Field Report: Hospital for Special Surgery in NYC

With

Bill Russell / Jamie Nelson

#ThisWeekinHealthIT Field Report with Jamie Nelson CIO with Hospital for Special Surgery in NYC.
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April 10, 2020: We continue our field reports today with Jamie Nelson who shares news about the situation on the ground at the Hospital for Special Surgery where she is CIO. The team there has had to rapidly change their facilities from orthopedic to general as a way of assisting the different New York Presbyterian campuses with the influx of COVID-19 patients. Jamie gives us insights into what this shift has entailed, speaking about capacity ratios, workload, IT innovations, communications, implementation speed, and which changes she hopes to see continue into the new normal. We hear about the amazing growth in telehealth, the implementation of a coding system in patients’ EPIC charts, and the role of reimbursement and commercial versus Medicaid systems in ensuring their continuation. Jamie talks about the organizational prowess of her teams, the rapid pace at which they have changed gears, and how fluid staff integrations and communication between health systems have been. This process has not been without hiccups though, and Jamie gives a few insights into the challenges that still stand in the way of speeding things up even more. Following that, our guest gives a few recommendations for teams in other parts of the country hoping to prepare themselves for a situation like the one in New York, and she strongly recommends they find a way of fluidly adapting to an ever-changing situation. Listen along and share in the insights Jamie Nelson brings today.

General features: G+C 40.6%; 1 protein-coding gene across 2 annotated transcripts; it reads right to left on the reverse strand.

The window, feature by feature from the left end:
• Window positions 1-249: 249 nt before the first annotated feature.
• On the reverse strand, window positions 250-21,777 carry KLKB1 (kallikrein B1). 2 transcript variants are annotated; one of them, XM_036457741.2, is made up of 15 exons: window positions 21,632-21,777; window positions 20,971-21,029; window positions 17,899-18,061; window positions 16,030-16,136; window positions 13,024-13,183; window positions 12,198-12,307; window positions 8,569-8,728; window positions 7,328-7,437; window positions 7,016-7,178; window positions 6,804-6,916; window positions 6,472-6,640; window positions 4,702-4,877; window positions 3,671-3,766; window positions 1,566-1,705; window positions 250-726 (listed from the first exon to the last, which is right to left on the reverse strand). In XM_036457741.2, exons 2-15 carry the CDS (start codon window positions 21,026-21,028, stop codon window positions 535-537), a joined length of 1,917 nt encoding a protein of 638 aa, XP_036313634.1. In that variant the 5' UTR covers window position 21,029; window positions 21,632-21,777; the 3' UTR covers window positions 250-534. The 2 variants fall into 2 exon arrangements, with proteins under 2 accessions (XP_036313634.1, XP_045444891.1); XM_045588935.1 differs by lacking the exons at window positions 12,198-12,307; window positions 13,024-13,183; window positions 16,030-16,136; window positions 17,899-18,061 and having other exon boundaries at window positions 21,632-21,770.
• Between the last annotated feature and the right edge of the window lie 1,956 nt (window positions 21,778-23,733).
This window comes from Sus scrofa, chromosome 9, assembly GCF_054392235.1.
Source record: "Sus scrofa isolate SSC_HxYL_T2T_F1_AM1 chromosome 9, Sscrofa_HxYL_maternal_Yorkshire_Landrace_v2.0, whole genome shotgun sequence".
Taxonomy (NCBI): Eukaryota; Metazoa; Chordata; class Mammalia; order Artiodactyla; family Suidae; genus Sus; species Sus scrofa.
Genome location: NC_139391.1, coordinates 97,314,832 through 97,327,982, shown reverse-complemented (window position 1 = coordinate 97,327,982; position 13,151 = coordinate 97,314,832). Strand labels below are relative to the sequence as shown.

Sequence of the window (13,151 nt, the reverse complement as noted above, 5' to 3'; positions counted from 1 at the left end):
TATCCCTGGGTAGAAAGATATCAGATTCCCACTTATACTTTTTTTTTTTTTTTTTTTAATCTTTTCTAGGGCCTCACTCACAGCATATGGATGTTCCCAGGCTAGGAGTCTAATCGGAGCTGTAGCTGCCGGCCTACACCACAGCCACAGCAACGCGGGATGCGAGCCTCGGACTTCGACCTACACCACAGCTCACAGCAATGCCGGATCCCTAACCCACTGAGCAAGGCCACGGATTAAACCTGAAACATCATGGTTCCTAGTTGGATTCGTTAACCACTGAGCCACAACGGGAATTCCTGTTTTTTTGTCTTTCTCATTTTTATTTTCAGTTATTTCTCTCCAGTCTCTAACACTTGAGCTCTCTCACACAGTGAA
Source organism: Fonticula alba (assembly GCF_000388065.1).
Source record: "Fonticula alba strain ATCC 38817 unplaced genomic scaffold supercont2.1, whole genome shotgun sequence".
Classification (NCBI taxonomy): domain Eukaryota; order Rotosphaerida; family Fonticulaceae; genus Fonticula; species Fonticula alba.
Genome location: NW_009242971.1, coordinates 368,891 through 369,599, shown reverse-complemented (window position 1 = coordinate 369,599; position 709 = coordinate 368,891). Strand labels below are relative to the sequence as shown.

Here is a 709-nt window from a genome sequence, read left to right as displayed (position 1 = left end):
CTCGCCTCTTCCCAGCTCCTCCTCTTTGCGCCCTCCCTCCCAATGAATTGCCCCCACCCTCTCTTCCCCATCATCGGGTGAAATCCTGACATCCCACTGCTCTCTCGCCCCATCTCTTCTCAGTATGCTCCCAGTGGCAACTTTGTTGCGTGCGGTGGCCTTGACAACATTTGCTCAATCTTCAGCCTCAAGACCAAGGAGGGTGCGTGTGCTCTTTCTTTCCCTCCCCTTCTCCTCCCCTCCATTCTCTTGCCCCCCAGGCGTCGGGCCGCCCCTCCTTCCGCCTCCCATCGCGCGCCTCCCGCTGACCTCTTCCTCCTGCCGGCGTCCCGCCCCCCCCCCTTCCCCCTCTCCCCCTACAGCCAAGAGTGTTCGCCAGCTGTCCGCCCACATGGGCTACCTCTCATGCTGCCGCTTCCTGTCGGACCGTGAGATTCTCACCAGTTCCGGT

Key Points From This Episode:

  • Innovations at the hospital in the days while Jamie was working on its premises.
  • Discontinuing the 90% non-essential orthopedic surgeries to make space for COVID patients.
  • Quickly changing the facility from orthopedic to general.
  • Getting a sense of how much work went into adjusting the hospital.
  • How rapidly the team encoded a color coding system to view patients’ status into EPIC charts.
  • Estimations of which systems implemented now will continue into the new normal.
  • The many multiples of itself in growth that telehealth has seen and its benefits.
  • Reimbursement that needs to remain in order for telehealth to keep going post COVID.
  • The relationship between the medical and commercial spheres in funding Telehealth.
  • Space which is still being made to operate on the most serious orthopedic cases.
  • Challenges in communicating quickly with physicians and nursing leadership.
  • Governance in communications between the different hospital systems in NYC.
  • Quickly integrating staff between different campuses the hospital is supporting.
  • Ways to prepare for an oncoming crisis; being fluid enough to handle unexpected changes.